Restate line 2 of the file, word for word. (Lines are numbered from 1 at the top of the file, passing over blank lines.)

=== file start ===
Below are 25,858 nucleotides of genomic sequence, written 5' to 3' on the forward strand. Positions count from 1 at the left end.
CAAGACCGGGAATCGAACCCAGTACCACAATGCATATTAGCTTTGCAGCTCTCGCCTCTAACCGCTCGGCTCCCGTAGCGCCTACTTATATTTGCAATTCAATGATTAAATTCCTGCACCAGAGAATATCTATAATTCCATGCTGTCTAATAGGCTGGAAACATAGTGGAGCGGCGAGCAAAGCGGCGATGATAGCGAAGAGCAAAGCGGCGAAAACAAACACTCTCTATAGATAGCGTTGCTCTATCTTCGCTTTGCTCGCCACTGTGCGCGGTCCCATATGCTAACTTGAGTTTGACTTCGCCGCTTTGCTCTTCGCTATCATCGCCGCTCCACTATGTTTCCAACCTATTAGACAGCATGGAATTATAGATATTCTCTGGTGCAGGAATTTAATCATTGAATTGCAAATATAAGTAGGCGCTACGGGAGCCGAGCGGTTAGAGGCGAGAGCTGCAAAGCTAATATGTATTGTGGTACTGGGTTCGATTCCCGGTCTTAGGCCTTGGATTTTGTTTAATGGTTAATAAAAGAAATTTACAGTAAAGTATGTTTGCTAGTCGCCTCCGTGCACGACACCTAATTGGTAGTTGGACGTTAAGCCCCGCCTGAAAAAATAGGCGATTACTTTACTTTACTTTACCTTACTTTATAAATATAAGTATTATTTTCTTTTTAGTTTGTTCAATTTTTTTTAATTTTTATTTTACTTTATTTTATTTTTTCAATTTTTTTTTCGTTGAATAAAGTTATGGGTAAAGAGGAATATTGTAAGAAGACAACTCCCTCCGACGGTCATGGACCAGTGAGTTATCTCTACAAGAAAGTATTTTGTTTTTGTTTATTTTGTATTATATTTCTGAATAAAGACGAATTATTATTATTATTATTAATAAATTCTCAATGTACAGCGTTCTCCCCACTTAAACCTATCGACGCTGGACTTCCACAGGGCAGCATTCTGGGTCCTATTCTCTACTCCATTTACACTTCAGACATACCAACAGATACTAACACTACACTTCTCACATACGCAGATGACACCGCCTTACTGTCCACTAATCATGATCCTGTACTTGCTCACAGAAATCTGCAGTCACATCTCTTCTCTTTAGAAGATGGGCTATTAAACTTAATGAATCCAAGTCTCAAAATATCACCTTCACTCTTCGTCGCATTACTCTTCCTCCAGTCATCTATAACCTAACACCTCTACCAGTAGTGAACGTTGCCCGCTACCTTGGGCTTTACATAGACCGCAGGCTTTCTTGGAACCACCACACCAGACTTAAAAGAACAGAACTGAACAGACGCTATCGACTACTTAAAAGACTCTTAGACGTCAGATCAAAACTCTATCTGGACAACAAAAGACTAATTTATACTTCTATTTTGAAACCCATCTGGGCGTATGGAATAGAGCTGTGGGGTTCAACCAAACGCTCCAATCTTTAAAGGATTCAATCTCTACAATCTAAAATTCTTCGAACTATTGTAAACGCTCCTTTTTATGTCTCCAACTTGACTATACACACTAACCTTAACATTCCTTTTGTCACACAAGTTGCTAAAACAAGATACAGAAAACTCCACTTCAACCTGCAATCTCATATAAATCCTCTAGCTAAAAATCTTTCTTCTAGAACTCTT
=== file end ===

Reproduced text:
CAAGACCGGGAATCGAACCCAGTACCACAATGCATATTAGCTTTGCAGCTCTCGCCTCTAACCGCTCGGCTCCCGTAGCGCCTACTTATATTTGCAATTCAATGATTAAATTCCTGCACCAGAGAATATCTATAATTCCATGCTGTCTAATAGGCTGGAAACATAGTGGAGCGGCGAGCAAAGCGGCGATGATAGCGAAGAGCAAAGCGGCGAAAACAAACACTCTCTATAGATAGCGTTGCTCTATCTTCGCTTTGCTCGCCACTGTGCGCGGTCCCATATGCTAACTTGAGTTTGACTTCGCCGCTTTGCTCTTCGCTATCATCGCCGCTCCACTATGTTTCCAACCTATTAGACAGCATGGAATTATAGATATTCTCTGGTGCAGGAATTTAATCATTGAATTGCAAATATAAGTAGGCGCTACGGGAGCCGAGCGGTTAGAGGCGAGAGCTGCAAAGCTAATATGTATTGTGGTACTGGGTTCGATTCCCGGTCTTAGGCCTTGGATTTTGTTTAATGGTTAATAAAAGAAATTTACAGTAAAGTATGTTTGCTAGTCGCCTCCGTGCACGACACCTAATTGGTAGTTGGACGTTAAGCCCCGCCTGAAAAAATAGGCGATTACTTTACTTTACTTTACCTTACTTTATAAATATAAGTATTATTTTCTTTTTAGTTTGTTCAATTTTTTTTAATTTTTATTTTACTTTATTTTATTTTTTCAATTTTTTTTTCGTTGAATAAAGTTATGGGTAAAGAGGAATATTGTAAGAAGACAACTCCCTCCGACGGTCATGGACCAGTGAGTTATCTCTACAAGAAAGTATTTTGTTTTTGTTTATTTTGTATTATATTTCTGAATAAAGACGAATTATTATTATTATTATTAATAAATTCTCAATGTACAGCGTTCTCCCCACTTAAACCTATCGACGCTGGACTTCCACAGGGCAGCATTCTGGGTCCTATTCTCTACTCCATTTACACTTCAGACATACCAACAGATACTAACACTACACTTCTCACATACGCAGATGACACCGCCTTACTGTCCACTAATCATGATCCTGTACTTGCTCACAGAAATCTGCAGTCACATCTCTTCTCTTTAGAAGATGGGCTATTAAACTTAATGAATCCAAGTCTCAAAATATCACCTTCACTCTTCGTCGCATTACTCTTCCTCCAGTCATCTATAACCTAACACCTCTACCAGTAGTGAACGTTGCCCGCTACCTTGGGCTTTACATAGACCGCAGGCTTTCTTGGAACCACCACACCAGACTTAAAAGAACAGAACTGAACAGACGCTATCGACTACTTAAAAGACTCTTAGACGTCAGATCAAAACTCTATCTGGACAACAAAAGACTAATTTATACTTCTATTTTGAAACCCATCTGGGCGTATGGAATAGAGCTGTGGGGTTCAACCAAACGCTCCAATCTTTAAAGGATTCAATCTCTACAATCTAAAATTCTTCGAACTATTGTAAACGCTCCTTTTTATGTCTCCAACTTGACTATACACACTAACCTTAACATTCCTTTTGTCACACAAGTTGCTAAAACAAGATACAGAAAACTCCACTTCAACCTGCAATCTCATATAAATCCTCTAGCTAAAAATCTTTCTTCTAGAACTCTT